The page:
Penn State researchers have devised a way for robots to read the minds of their human co-workers and adjust their work accordingly.

Construction Robots that Read Your Mind

Sep 14, 2021

by Jean Thilmany

One day, a worker will only have to imagine giving a robot a specific command in order to have the robot carry it out. Think of the implications: you think it, and it gets done.

The robots of the not-too-distant future will be helping us with the jobs that would soon tire us out: things like repeatedly lifting heavy objects, building brick walls, or making delivery runs to restock supplies.

But such human-robot cooperation won’t come without drawbacks, said Houtan Jebelli, assistant professor of architectural engineering at Penn State. A worker suspended in a harness 30 feet in the air doesn’t have the ability to type in even a few commands for a robotic helper to follow, for example.

The humans’ mental health can also suffer when they don’t trust the robots that surround them to perform as needed in such high-stakes situations, Jebelli said.

Anticipating these future scenarios, he and his team are working to design construction robots that act upon workers’ thoughts as they imagine a robot carrying out a specific action, like picking up a saw and moving it to another part of the build site. Their proof-of-concept system found that robots will act upon a workers’ thoughts with 82 percent accuracy.

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So how exactly do the robots carry out these nebulous “commands”? Because they can’t glean information from subtle forms of human communication, such as facial expression or bodily gestures, the robots measure look at that person’s brainwaves, said Jebelli.
 

Analyzing Commands


The next questions become, how do they access and then make sense of these brainwaves? The workers essentially send their brainwaves to robots via wearable electroencephalogram (EEG) devices that record electrical activity in the brain.

The EEG device sends the brainwave to the cloud server, and then the specialized software begins analyzing and generating commands. “Simultaneously, these decoded signals will be transferred into the robot’s motion planner for change of action,” he said.

If a worker is too stressed to think straight, the robot will recognize the problem and reduce its pace to provide a safer work environment, he added.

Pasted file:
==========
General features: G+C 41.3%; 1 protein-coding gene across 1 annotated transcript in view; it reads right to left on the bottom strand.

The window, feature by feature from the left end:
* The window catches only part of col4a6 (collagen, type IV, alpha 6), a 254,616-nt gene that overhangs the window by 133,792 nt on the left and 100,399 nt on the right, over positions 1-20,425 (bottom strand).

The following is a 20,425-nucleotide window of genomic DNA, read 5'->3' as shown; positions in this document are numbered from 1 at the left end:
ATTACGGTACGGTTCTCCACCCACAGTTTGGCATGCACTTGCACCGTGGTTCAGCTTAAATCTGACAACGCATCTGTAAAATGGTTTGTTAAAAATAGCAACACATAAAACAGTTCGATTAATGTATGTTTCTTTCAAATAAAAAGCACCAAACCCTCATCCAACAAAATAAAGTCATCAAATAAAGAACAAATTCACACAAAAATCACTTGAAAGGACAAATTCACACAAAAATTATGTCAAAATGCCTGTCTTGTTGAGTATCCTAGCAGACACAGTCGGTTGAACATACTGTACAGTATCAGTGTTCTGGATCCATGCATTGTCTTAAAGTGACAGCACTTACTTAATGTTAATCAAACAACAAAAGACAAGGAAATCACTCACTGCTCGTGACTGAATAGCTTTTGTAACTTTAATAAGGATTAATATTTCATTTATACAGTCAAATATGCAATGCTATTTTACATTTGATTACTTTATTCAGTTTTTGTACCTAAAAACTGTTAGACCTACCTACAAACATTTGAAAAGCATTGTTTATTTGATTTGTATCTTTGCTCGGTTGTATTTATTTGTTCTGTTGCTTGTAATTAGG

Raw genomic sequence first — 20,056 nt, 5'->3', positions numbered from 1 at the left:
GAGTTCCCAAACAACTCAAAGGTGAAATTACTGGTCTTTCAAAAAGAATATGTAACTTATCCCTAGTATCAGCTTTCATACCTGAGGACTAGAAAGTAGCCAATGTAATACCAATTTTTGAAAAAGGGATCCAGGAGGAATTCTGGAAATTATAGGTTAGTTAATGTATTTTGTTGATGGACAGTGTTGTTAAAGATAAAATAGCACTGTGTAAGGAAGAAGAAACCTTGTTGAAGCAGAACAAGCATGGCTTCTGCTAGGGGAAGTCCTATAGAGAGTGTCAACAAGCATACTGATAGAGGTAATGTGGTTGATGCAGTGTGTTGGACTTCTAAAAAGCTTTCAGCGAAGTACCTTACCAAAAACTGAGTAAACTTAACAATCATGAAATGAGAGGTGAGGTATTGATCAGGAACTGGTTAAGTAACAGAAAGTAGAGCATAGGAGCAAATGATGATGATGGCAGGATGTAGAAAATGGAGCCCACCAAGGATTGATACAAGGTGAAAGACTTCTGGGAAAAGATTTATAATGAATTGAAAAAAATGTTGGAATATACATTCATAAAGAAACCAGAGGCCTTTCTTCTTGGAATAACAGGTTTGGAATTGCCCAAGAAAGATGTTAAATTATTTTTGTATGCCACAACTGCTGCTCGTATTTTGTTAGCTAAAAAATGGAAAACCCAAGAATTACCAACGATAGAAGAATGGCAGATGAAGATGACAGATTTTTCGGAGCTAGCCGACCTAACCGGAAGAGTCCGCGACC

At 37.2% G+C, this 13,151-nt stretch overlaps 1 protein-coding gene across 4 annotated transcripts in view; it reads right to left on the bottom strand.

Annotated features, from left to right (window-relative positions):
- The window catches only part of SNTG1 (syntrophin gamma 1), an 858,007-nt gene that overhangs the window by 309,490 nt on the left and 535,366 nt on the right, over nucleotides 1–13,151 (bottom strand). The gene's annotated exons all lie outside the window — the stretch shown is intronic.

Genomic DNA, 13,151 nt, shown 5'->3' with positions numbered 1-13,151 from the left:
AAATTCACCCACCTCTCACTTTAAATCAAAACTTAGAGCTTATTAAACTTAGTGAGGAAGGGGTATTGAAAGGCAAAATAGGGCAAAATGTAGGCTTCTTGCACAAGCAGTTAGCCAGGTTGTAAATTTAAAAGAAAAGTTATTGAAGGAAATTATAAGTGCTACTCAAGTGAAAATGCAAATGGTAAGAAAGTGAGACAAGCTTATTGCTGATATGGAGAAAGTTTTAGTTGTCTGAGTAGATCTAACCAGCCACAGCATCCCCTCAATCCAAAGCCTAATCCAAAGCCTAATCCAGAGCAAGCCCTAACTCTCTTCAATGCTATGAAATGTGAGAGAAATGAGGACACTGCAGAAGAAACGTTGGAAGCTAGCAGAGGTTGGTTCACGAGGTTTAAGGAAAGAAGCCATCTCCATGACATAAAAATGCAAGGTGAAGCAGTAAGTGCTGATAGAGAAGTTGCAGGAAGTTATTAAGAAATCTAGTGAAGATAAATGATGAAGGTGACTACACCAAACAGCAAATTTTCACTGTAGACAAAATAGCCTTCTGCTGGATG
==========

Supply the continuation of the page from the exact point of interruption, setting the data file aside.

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The researchers focused on construction robots because they operate in rugged workspaces where the layout and equipment changes throughout the day, said Mahmoud Habibnezhad, a postdoctoral fellow who works on the project. Also, people use their hands on construction sites for balance and to do their jobs. They don’t have the time or capability to program and control robots at the same time.

Yet, the people who work on the sites still have to work with and control robots, including drones, he added. A drone might fly in to bring something as minute as a nail to the person who issued the command.
 

Machine Learning 


To develop their system, the researchers had 14 participants view images of specific actions, such as grabbing bricks with their right hands, and then imagine these actions. When someone imagines their right hand grabbing an object, the right cortex of their brain generates a higher EEG signal than their left-brain area, explained Jebelli.

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Machine learning algorithms will help the robots to perfect how they interpret and carry out the EEG signals, he said.

“This level of communication can instill trust in human-robotic controls and facilitate future endeavors in safety design of collaborative robotics,” Jebelli said, adding that “This is one of the first studies that tries to measure and quantify workers’ cognitive load continuously, in near-real-time based on their physiological responses.”

Just imagine how soon those construction workers will be imagining laying bricks to get the robot to actually do it.

Jean Thilmany is a science and technology writer living in St. Paul, MN.

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